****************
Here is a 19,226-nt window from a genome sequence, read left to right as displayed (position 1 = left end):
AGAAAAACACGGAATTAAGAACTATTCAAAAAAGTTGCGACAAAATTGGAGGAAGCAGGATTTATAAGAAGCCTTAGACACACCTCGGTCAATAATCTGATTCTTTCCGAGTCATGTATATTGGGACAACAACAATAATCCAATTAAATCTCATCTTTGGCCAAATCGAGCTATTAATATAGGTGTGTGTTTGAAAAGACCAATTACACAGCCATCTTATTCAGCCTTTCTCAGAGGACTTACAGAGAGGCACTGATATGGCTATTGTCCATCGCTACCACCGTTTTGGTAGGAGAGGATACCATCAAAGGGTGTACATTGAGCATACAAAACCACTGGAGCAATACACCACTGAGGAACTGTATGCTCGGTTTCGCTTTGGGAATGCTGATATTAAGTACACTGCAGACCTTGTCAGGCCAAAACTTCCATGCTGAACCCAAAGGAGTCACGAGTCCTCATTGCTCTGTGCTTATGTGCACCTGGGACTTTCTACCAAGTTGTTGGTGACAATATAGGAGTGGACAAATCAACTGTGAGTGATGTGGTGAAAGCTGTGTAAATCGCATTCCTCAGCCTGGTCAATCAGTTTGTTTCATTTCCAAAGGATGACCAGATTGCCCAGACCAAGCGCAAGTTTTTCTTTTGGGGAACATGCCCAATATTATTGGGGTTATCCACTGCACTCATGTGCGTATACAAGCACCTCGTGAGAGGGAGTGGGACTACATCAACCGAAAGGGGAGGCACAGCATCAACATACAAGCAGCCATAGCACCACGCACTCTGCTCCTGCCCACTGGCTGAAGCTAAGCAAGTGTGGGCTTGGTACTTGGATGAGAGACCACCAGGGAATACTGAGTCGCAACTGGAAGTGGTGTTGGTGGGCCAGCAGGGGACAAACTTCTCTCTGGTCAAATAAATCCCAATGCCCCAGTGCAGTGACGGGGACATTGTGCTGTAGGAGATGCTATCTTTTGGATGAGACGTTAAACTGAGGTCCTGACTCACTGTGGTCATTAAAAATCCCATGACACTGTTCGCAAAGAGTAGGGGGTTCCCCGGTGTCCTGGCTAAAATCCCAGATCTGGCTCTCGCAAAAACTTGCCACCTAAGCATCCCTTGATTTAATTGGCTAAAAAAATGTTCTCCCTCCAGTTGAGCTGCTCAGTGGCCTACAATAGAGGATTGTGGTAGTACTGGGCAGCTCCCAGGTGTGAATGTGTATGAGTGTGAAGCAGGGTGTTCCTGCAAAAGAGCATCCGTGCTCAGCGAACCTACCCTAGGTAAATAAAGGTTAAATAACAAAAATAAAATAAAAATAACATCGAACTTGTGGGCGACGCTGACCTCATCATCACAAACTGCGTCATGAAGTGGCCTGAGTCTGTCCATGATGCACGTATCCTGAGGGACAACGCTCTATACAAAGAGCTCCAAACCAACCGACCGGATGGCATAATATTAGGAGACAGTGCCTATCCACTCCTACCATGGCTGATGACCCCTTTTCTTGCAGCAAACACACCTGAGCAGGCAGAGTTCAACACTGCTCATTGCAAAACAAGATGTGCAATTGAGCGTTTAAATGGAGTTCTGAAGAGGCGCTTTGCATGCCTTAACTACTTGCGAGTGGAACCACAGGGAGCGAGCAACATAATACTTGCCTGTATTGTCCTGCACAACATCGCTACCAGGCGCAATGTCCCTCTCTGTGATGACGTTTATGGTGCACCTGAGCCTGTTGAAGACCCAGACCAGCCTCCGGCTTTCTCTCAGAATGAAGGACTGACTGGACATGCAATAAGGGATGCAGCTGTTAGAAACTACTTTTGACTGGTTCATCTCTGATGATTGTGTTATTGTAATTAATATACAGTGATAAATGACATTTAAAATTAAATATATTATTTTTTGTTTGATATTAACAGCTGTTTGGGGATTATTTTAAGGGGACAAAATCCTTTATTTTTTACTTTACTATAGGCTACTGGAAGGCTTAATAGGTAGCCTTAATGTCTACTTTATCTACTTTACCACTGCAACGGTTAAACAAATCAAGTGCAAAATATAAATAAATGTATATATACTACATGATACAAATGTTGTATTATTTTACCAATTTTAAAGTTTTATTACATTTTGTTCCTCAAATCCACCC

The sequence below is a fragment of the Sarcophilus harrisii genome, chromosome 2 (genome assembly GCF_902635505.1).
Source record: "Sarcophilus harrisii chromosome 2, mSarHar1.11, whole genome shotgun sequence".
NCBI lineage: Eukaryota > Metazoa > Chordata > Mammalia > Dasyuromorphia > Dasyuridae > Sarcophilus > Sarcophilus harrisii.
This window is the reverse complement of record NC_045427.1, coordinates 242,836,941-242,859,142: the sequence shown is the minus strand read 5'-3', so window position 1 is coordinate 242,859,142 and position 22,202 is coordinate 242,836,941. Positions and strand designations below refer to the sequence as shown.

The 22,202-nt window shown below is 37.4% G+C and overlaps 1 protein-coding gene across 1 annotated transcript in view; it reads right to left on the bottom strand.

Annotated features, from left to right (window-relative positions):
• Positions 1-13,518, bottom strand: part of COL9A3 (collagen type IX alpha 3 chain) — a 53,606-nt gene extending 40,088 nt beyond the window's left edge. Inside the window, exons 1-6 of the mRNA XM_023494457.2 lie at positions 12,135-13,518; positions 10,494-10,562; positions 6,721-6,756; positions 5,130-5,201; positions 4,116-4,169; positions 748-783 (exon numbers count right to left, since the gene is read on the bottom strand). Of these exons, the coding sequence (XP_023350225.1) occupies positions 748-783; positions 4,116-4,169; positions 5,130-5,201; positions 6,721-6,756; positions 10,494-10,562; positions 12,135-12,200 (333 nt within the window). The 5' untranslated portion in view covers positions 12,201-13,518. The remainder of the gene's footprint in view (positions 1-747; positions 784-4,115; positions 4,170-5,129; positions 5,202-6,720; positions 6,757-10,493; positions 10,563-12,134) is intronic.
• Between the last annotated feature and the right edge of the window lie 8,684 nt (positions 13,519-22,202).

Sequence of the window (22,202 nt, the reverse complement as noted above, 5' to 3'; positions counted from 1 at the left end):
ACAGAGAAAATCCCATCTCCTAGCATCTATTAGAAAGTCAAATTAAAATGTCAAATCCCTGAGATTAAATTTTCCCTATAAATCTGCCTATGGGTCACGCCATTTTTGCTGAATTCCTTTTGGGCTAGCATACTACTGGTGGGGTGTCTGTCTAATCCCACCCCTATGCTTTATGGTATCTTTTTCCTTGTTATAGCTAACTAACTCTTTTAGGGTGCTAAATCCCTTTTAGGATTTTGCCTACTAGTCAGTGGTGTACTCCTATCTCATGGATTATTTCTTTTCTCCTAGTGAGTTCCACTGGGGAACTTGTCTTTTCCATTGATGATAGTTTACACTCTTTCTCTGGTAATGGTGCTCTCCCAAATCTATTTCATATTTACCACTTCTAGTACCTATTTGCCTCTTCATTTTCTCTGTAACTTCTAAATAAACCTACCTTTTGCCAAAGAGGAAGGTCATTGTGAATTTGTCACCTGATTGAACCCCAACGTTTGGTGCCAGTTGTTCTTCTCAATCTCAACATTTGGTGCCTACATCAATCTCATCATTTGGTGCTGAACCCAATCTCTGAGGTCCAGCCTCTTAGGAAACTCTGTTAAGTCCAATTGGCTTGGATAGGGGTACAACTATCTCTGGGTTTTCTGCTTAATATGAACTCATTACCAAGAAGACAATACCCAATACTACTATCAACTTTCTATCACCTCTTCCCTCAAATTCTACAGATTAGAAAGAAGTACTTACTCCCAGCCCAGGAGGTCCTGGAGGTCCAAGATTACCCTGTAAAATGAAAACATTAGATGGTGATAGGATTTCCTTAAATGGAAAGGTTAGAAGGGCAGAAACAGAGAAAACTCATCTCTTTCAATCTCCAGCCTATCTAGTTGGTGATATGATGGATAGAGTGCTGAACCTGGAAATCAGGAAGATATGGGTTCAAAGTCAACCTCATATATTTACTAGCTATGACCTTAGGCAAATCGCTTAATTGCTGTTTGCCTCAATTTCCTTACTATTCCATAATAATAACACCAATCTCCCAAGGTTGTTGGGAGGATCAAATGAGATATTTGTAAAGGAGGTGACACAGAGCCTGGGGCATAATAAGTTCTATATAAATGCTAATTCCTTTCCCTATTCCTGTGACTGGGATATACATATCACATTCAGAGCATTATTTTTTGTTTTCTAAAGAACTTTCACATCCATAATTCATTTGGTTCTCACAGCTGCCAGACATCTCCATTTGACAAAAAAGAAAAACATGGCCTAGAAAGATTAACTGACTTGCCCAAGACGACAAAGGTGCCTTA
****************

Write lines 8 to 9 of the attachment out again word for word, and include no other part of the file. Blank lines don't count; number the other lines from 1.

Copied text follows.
Annotated features, from left to right (window-relative positions):
• Positions 1-13,518, bottom strand: part of COL9A3 (collagen type IX alpha 3 chain) — a 53,606-nt gene extending 40,088 nt beyond the window's left edge. Inside the window, exons 1-6 of the mRNA XM_023494457.2 lie at positions 12,135-13,518; positions 10,494-10,562; positions 6,721-6,756; positions 5,130-5,201; positions 4,116-4,169; positions 748-783 (exon numbers count right to left, since the gene is read on the bottom strand). Of these exons, the coding sequence (XP_023350225.1) occupies positions 748-783; positions 4,116-4,169; positions 5,130-5,201; positions 6,721-6,756; positions 10,494-10,562; positions 12,135-12,200 (333 nt within the window). The 5' untranslated portion in view covers positions 12,201-13,518. The remainder of the gene's footprint in view (positions 1-747; positions 784-4,115; positions 4,170-5,129; positions 5,202-6,720; positions 6,757-10,493; positions 10,563-12,134) is intronic.